If something goes down during the night, I get a text message on my cell phone alerting me of the situation. It’s then up to me to triage the call and determine a course of action. I do not check email when I’m on vacation and do not want a Blackberry.

      Turn IT off.. 99% of what you get bugged for can wait until the morning. And be careful I don?t call in sick.. 😉

    • #3213591

      Wireless Leash

      by chun.lam ·

      In reply to Do you want your employees to feel obligated to work 24/7?

      I feel obligated in some because since I work salary overtime is not offered which means it’s cheaper to have me work hours that are not in the 9-5 schedule I was originally told. Plus the fact that I was offered a blackberry in case disaster recovery has to be done. So I’m constantly looking at my blackberry when it vibrates/rings. It’s a wireless leash.

    • #3213556

      Sticky question

      by blarman ·

      In reply to Do you want your employees to feel obligated to work 24/7?

      I am opposed to being obligated or obligating my employees to worry about work once they leave, with very few exceptions, and those exceptions need to be spelled out in their job description and justly compensated for. I do this for two reasons: morale and law.

      Employees need time away from their jobs to take care of the rest of their lives. They can’t do this effectively if they can’t get away from their jobs. That stress will continually build up, decreasing productivity, until it gets released. If your employees spend a lot of time at work in non-productive time, ask them if they are getting enough non-work time to take care of things. If the answer is no, you probably need to back off or hire additional personnel.

      Second, it is against the law not to compensate someone for work they do for you. Courts have shown time and time again that employees engaged in work-related activities, no matter where they are, are on the clock and need to be compensated as such.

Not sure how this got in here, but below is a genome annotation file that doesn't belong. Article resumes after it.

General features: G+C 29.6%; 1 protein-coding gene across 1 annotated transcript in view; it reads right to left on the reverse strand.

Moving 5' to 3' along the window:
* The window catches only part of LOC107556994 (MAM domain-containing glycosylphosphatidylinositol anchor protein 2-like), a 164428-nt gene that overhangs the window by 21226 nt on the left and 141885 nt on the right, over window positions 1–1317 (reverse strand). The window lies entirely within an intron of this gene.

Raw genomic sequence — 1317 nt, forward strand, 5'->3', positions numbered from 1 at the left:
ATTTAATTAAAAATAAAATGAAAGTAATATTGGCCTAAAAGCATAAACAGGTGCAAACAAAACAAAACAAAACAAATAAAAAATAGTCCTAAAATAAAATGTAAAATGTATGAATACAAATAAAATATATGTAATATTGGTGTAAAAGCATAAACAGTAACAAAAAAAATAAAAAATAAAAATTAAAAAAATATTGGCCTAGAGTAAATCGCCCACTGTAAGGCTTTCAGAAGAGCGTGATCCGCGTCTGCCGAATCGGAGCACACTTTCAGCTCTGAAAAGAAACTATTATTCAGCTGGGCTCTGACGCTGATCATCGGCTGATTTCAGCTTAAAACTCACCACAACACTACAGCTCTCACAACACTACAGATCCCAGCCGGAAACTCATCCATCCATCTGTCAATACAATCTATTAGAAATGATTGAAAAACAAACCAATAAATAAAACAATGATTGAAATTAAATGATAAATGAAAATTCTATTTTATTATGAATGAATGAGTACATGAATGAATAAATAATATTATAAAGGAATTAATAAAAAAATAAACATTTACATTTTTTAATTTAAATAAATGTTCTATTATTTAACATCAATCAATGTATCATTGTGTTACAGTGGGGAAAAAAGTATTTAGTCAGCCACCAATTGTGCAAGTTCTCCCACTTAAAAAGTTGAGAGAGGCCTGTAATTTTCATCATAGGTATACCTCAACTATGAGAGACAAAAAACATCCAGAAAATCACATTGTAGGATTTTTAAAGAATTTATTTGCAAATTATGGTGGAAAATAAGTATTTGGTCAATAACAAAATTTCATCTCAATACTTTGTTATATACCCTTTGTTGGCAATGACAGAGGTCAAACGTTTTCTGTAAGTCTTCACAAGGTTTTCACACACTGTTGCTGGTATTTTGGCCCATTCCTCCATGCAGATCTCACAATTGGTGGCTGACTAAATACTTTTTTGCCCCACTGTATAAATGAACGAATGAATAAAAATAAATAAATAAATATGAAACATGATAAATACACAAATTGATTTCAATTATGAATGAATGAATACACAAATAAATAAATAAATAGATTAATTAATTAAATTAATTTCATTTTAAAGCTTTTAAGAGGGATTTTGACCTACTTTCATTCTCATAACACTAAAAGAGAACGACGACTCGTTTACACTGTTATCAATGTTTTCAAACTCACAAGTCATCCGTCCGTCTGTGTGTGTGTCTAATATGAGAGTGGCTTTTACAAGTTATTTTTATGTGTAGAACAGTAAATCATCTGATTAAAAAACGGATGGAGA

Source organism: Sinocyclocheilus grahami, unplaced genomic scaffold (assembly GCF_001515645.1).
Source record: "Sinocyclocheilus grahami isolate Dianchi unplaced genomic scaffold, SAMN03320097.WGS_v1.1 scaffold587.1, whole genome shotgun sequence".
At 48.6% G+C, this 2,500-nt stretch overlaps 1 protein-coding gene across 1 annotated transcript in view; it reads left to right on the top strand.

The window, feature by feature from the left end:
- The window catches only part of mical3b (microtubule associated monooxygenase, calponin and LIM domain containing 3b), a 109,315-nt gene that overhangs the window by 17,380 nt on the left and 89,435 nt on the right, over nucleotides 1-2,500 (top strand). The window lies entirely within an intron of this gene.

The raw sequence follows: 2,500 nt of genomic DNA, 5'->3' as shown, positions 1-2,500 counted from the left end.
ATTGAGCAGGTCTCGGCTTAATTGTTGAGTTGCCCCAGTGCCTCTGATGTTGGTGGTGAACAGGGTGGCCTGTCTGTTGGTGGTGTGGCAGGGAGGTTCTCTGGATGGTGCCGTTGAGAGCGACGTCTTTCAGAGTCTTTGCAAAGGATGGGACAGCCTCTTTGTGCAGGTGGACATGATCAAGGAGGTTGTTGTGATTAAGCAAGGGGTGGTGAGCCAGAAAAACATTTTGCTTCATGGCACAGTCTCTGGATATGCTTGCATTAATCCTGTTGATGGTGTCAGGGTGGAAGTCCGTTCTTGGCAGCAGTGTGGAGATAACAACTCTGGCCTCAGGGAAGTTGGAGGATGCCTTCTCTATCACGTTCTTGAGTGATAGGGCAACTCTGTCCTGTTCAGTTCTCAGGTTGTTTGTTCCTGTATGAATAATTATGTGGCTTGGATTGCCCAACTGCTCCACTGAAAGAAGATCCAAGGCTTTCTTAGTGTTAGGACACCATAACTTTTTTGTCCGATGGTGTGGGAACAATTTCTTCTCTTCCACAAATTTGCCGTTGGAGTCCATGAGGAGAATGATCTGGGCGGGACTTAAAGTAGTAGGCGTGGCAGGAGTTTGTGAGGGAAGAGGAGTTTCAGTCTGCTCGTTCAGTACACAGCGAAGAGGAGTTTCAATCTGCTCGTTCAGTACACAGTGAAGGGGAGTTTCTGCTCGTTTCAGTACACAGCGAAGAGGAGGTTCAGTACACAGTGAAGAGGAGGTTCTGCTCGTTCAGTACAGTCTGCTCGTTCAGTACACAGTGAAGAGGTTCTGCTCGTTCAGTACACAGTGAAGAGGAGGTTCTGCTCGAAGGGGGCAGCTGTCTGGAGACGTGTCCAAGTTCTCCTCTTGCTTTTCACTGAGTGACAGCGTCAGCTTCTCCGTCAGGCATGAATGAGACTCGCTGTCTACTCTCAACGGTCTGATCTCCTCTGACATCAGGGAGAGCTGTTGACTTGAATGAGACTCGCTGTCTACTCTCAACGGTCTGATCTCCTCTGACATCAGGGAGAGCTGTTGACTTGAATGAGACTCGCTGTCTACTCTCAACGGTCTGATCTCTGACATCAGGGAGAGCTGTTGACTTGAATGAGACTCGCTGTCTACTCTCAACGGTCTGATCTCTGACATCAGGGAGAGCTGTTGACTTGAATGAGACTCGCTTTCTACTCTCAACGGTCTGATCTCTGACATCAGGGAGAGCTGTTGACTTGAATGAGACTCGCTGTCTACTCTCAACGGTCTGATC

This is not only a legal issue, but an ethical one as well. Many supervisors take advantage of the label “exempt” just to be able to pile enormous workloads on individuals so rated. Unless this was the hiring agreement, this is unethical (if not illegal) behavior.

      A job is a means to an end for most people (excepting the Type A’s). I think a lot of employees who feel an ongoing responsibility to work 24/7 do it as a reflection of their managers/corporate culture (and many managers and senior execs are Type A’s…). Managers need to understand that their employees may not be Type A’s.

    • #3213293

      poor “Americans”

      by tutor4pc ·

      In reply to Do you want your employees to feel obligated to work 24/7?

      As a European I enjoyed my whole life in freedom. That is in freedom from slavish dependancy. Laws did not allow me to work on weekends except in cases of emergency. As a loyal employee I worked many days on weekends but got paid for it well. I always felt sorry for my US colleagues who believed their promotion depends on unpaid weekend work. I also feel it is strange that companies in the US ask what charitable work I do in my spare time and what hobbies I have. None of their business. I feel much more free in Europe.

      • #3232024

        You must be young

        by tony hopkinson ·

        In reply to poor “Americans”

        Back in 1981 in the UK I was an indentured wage slave courtesy of Thatcher. Took me a long time to earn my manumission, course I did it the hard way, outlived my masters.
        There were a lot of times I had bite my lips so I could stay free from abject poverty though.

        I’m in the fortunate position, that I don’t have to bother now, but I’m not condescending about it. Seen far too many changes not to expect a downturn in my current freedoms, happened before, will happen again.

        I don’t feel sorry for them at all, they have many rewards for their lack of freedom, whereas mine costs me a lot. All depends on what you want.

        • #3209647

          Shhhh Americans ARE free

          by oz_media ·

          In reply to You must be young